Geoffrey Rush     Jim Sturgess     Sylvia Hoeks     Donald Sutherland


 Geoffrey Rush stars as Virgil Oldman, an art auctioneer and authenticator, who is short-tempered, condescending, and impatient.  In his world, everything must be precise and measure up to his standards, from table service to client behavior to his business.  If people do not meet his expectations, he summarily dumps them.  Dedication to his work and a keen eye for art has brought him a great deal of success and a flawless reputation.  He has no apparent personal relationships except for his old pal Billy (Donald Sutherland), who colludes with him in making bids on art for his personal collection, and they have an idle chat from time to time.

 Virgil also becomes acquainted with a young man who has a shop where he fixes almost anything. Robert (Jim Sturgess) also seems to be very successful in the dating world.  This does not initially interest Virgil particularly, but he does have conversations with him when he stops in to bring mechanical parts for Robert to reconfigure into an antique automaton.  An elusive and mysterious woman has contacted Virgil to estimate the value of the antiques and art objects in her old villa.  Her wealthy parents have died, and she is ready to sell them in an auction.  It is in her home that Virgil came across the mechanical parts.  

 The mysteriousness of the woman, named Claire (Sylvia Hoeks), is partly related to agoraphobia and partly to her unpredictability.  She doesn’t appear for appointments, cannot always be reached by phone, and frequently goes back and forth about signing a contract with Virgil.  Her behavior is anathema to him, and he tries unsuccessfully not to engage with her from the beginning, but there is always something that pulls him back into the negotiations.  In desperation, he asks for advice from Robert who obviously knows much about women, and who does give Virgil tips on how to manage Claire.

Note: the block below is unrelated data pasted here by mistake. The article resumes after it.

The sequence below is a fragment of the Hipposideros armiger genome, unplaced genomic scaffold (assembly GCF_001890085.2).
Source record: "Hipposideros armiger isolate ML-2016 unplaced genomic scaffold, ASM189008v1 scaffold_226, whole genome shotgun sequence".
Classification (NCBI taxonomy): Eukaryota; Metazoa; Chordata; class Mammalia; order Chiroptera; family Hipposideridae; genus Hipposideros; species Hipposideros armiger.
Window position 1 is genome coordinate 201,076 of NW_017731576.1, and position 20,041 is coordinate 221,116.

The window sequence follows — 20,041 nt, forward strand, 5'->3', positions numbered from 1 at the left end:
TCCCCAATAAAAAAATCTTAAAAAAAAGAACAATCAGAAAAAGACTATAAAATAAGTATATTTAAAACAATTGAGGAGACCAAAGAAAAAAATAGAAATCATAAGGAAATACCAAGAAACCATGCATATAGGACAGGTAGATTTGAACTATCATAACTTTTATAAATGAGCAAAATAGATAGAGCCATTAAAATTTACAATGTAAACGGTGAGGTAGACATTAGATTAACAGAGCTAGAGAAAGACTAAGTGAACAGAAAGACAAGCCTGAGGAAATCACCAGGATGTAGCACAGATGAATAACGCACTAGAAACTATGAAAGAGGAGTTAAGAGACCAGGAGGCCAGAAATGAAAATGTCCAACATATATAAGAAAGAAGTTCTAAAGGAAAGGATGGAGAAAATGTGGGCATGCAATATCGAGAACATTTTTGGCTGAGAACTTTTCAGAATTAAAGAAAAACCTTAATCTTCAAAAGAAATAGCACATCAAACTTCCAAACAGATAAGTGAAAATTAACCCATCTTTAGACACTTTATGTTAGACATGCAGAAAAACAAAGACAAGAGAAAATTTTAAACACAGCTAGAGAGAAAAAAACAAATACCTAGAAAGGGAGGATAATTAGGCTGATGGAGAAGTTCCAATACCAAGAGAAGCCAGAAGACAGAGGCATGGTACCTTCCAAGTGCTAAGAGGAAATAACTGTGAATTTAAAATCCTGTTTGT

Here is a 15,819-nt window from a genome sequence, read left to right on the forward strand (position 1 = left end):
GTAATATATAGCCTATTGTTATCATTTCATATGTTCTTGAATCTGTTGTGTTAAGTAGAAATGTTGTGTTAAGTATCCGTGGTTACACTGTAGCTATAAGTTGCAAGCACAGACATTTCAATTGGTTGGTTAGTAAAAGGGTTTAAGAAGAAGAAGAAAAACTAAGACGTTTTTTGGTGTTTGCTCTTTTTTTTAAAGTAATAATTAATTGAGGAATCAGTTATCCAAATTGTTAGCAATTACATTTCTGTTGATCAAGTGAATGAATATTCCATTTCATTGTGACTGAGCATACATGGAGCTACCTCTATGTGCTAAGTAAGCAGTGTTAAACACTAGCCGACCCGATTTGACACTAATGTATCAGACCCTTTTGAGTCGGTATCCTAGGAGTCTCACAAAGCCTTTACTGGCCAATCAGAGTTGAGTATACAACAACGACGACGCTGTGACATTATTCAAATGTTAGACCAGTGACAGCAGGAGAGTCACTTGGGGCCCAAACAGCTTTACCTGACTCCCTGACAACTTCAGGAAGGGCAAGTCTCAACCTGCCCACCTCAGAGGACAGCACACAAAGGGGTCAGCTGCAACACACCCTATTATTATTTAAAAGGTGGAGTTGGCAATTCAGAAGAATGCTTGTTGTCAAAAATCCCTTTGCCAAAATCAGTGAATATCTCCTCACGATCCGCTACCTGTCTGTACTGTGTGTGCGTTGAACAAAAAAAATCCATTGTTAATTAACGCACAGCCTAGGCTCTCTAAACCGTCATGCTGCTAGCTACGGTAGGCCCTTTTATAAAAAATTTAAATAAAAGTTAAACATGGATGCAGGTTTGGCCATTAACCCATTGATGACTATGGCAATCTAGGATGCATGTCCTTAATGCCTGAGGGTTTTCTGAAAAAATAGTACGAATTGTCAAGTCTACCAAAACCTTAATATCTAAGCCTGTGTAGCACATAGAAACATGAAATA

Most of the story is about Virgil’s relationship with Claire and his eventually falling for her.  It’s a long, tedious process, which is actually a bit too long, and the movie seems stuck at times.  Better editing could have solved this problem.  At any rate, he is eventually successful in drawing Claire out, and at the same time, improving his own social skills.  

 There is a good deal of intrigue in the story, which is beautifully filmed and well performed by the actors.  The writer/director Giuseppe Tornatore creates enough tension to hold the viewer’s interest, even when the story drags a bit.  In a most artistic manner, he has illustrated layers in human behavior that resemble works of art that that have hidden pieces underneath them.  The Best Offer is similar to one of his previous works, Cinema Paradiso, in its charm and quality of narrative.  Music by the award-winning Ennio Morricone enhances the beauty of the film, along with cinematography by Fabio Zamarion, whose work here has been nominated for a Golden Globe.

Grade:  B

By:  Donna R. Copeland